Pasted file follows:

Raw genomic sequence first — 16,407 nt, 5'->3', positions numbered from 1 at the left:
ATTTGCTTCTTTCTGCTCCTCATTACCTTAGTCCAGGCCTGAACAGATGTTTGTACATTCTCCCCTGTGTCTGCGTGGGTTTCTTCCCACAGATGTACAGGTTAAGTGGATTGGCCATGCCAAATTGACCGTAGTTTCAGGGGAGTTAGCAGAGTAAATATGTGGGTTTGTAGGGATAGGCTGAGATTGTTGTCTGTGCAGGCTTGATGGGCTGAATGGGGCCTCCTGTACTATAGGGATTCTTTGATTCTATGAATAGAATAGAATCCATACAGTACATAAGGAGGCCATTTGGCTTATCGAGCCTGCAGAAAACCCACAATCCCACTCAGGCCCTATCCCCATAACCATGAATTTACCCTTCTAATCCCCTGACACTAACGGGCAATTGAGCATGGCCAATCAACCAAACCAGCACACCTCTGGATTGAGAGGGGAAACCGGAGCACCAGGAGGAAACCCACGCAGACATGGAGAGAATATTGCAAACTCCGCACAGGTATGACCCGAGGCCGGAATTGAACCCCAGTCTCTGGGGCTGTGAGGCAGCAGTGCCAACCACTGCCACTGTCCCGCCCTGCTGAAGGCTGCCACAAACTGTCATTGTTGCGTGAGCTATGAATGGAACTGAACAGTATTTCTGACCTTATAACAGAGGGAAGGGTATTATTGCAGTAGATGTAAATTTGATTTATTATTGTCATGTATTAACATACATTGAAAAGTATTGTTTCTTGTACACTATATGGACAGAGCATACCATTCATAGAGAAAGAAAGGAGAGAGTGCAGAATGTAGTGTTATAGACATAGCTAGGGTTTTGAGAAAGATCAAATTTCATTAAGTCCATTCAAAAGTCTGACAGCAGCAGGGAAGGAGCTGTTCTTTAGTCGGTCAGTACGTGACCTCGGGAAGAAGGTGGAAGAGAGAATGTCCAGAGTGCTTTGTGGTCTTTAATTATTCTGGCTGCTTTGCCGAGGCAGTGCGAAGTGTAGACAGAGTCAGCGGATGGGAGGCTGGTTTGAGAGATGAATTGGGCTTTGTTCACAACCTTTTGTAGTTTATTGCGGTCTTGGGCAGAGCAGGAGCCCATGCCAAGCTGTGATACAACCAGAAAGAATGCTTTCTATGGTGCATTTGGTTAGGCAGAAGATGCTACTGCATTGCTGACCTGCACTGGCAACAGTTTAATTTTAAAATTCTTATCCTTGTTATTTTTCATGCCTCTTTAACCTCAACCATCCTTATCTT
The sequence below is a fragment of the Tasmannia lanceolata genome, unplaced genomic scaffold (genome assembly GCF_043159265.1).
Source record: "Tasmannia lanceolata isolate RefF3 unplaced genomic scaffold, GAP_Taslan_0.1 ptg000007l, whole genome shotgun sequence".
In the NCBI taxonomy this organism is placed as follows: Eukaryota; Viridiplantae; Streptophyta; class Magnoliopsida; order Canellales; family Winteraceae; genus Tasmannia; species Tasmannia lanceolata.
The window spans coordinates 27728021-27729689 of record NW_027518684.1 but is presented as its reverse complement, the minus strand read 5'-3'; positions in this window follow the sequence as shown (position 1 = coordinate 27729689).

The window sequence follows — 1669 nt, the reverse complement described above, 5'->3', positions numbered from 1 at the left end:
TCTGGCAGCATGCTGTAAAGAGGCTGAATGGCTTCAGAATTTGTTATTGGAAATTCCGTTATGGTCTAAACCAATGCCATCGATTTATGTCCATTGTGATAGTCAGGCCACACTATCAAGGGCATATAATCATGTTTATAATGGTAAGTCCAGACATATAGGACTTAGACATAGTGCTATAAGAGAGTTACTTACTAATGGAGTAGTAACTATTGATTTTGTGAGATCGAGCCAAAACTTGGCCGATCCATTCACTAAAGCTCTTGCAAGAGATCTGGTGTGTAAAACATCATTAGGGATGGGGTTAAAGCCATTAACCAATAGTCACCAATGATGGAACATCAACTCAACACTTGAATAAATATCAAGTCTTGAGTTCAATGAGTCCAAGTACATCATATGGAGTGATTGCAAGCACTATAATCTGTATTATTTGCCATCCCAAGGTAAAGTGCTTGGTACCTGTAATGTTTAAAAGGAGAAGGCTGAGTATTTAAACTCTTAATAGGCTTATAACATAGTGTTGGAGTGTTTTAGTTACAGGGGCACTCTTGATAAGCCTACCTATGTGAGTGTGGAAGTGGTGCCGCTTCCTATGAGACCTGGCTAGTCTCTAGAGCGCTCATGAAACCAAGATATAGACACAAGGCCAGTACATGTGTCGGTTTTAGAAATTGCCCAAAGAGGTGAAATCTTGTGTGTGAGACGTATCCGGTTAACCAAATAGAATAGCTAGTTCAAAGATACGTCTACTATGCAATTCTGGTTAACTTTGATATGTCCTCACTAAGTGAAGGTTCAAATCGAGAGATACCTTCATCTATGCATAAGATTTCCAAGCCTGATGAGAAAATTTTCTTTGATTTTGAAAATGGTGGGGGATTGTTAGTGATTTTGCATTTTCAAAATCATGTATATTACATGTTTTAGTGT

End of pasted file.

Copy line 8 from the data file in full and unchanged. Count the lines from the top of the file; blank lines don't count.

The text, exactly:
TCTGGCAGCATGCTGTAAAGAGGCTGAATGGCTTCAGAATTTGTTATTGGAAATTCCGTTATGGTCTAAACCAATGCCATCGATTTATGTCCATTGTGATAGTCAGGCCACACTATCAAGGGCATATAATCATGTTTATAATGGTAAGTCCAGACATATAGGACTTAGACATAGTGCTATAAGAGAGTTACTTACTAATGGAGTAGTAACTATTGATTTTGTGAGATCGAGCCAAAACTTGGCCGATCCATTCACTAAAGCTCTTGCAAGAGATCTGGTGTGTAAAACATCATTAGGGATGGGGTTAAAGCCATTAACCAATAGTCACCAATGATGGAACATCAACTCAACACTTGAATAAATATCAAGTCTTGAGTTCAATGAGTCCAAGTACATCATATGGAGTGATTGCAAGCACTATAATCTGTATTATTTGCCATCCCAAGGTAAAGTGCTTGGTACCTGTAATGTTTAAAAGGAGAAGGCTGAGTATTTAAACTCTTAATAGGCTTATAACATAGTGTTGGAGTGTTTTAGTTACAGGGGCACTCTTGATAAGCCTACCTATGTGAGTGTGGAAGTGGTGCCGCTTCCTATGAGACCTGGCTAGTCTCTAGAGCGCTCATGAAACCAAGATATAGACACAAGGCCAGTACATGTGTCGGTTTTAGAAATTGCCCAAAGAGGTGAAATCTTGTGTGTGAGACGTATCCGGTTAACCAAATAGAATAGCTAGTTCAAAGATACGTCTACTATGCAATTCTGGTTAACTTTGATATGTCCTCACTAAGTGAAGGTTCAAATCGAGAGATACCTTCATCTATGCATAAGATTTCCAAGCCTGATGAGAAAATTTTCTTTGATTTTGAAAATGGTGGGGGATTGTTAGTGATTTTGCATTTTCAAAATCATGTATATTACATGTTTTAGTGT